United States v. Price, 116 U.S. 43 (1885) and United States v. Louisrille, 169 U.S. 249 (1898), held that when Congress makes an appropriation in terms which constitute a direction to pay a sum of money to a particular person, the officers of the Treasury cannot refuse to make the payment.

THE LIBRARY OF CONGRESS,
LEGISLATIVE REFERENCE SERVICE,

Washington, D.O., March 10, 1971.
To: Senate Subcommittee on Separation of Powers Attention: Senator Sam J.

Ervin, Jr.
From: American Law Division.
Subject: Legislation to Require Spending of Appropriated Funds.

Congress can make the spending of appropriated funds mandatory in several ways. It can enact a general law requiring all appropriated funds to be spent promptly. It can stipulate that the amount appropriated for a specific purpose must be spent for that purpose. It can enact a law establishing a program and require that it be carried out to the extent of available appropriations.

In the 85th Congress, Second Session, companion bills which would have required the prompt expenditure of all appropriated funds were introduced in the two Houses. Senator Mansfield introduced S. 3578. Representatives Hebert Zelenko and Roosevelt introduced H.R. 11441, H.R. 11541, and H.R. 11682, which provided that:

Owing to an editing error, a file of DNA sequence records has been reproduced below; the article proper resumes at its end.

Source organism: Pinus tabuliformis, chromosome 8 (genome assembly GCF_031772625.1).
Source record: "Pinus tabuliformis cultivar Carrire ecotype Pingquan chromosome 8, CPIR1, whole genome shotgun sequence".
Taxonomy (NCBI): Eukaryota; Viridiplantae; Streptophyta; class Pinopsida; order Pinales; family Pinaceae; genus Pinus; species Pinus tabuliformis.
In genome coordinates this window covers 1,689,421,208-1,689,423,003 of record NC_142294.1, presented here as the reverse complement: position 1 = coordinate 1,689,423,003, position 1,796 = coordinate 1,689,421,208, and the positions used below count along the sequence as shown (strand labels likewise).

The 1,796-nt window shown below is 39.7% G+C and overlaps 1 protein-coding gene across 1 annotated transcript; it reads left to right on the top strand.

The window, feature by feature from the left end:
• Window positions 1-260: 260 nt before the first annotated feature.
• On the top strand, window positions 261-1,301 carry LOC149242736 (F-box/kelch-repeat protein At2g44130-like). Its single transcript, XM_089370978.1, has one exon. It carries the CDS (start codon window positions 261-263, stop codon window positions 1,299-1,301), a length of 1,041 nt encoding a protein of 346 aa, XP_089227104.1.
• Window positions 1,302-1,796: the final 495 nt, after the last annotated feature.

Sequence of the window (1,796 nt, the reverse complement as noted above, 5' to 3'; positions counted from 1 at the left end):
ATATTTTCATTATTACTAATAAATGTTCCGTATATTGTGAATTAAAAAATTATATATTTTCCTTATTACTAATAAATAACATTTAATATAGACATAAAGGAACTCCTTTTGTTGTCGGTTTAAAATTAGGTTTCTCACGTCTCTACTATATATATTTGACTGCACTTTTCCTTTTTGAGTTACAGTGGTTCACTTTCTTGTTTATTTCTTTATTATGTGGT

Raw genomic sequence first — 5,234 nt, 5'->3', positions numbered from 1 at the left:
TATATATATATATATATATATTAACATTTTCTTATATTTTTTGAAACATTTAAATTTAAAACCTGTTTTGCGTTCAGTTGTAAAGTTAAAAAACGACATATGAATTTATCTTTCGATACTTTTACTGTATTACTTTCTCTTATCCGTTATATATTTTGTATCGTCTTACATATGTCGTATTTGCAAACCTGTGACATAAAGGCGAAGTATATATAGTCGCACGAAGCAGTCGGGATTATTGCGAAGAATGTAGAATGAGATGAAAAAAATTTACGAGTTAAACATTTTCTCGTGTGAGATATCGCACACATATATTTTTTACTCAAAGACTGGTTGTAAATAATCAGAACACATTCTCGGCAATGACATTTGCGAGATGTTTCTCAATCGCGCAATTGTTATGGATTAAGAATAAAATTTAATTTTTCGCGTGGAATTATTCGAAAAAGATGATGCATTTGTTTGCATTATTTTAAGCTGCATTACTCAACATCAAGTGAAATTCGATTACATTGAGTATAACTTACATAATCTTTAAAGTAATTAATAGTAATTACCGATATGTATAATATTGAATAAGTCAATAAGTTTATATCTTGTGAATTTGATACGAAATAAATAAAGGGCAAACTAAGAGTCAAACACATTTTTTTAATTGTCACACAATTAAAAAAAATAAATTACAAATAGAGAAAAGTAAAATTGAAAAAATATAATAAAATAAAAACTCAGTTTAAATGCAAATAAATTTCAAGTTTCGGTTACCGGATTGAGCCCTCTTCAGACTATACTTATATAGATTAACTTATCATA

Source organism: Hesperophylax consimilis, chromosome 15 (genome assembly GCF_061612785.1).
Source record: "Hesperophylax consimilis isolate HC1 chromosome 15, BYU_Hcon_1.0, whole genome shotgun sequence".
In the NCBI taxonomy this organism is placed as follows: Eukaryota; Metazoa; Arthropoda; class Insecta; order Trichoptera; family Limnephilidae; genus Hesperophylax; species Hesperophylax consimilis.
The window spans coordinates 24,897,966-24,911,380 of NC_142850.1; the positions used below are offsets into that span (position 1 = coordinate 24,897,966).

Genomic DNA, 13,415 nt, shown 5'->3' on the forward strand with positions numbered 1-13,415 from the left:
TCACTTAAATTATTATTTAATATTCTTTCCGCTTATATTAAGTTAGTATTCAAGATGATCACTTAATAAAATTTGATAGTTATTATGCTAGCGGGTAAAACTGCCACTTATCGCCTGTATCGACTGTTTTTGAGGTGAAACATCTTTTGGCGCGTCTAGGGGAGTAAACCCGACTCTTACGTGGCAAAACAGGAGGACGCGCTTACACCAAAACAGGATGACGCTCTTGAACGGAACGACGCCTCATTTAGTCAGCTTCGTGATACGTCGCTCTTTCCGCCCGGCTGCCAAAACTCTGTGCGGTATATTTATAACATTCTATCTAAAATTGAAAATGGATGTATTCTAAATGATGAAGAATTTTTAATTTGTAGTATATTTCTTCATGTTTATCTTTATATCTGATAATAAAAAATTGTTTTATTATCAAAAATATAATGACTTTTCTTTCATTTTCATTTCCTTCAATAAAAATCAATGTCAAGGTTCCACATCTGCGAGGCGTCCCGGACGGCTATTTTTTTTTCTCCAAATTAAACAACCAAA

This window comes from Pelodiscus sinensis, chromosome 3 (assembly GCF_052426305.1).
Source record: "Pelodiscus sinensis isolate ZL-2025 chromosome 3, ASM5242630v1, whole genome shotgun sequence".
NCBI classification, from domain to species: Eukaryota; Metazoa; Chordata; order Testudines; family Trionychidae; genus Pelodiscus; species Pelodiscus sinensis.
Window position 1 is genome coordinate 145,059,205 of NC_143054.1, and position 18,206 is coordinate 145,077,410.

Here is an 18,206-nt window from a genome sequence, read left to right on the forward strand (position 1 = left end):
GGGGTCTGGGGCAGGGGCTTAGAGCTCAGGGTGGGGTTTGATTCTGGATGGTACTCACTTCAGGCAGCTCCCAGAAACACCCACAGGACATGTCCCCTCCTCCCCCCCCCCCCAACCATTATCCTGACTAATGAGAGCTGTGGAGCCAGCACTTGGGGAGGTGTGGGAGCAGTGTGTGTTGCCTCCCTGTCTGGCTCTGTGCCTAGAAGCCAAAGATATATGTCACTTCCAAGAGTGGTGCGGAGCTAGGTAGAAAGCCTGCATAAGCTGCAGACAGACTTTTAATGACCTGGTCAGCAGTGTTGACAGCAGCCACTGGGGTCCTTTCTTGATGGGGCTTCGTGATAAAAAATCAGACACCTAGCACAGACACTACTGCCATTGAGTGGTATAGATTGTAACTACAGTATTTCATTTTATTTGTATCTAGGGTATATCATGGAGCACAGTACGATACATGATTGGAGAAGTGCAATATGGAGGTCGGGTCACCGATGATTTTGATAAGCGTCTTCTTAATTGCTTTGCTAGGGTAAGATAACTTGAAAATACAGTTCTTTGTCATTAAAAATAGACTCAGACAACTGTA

* * * notwithstanding any other provision of law, it shall be unlawful for any officer, agent or employee of the United States, or any department, bureau or agency thereof to withhold or impound or otherwise prevent any moneys appropriated by the Congress from being promptly used or applied by contract or otherwise for the purpose designated in the Act appropriat

ing the same. Neither House took any action on these bills. A Subcommittee of the House Committee on Government Operations did hold a hearing on the House bills. Prohibiting Withholding or Impoundment of Appropriations and Amending the Antideficiency Act, Hearing before a Subcommittee of the House Committee on Government Operations, 85th Congress, Second Session (1958).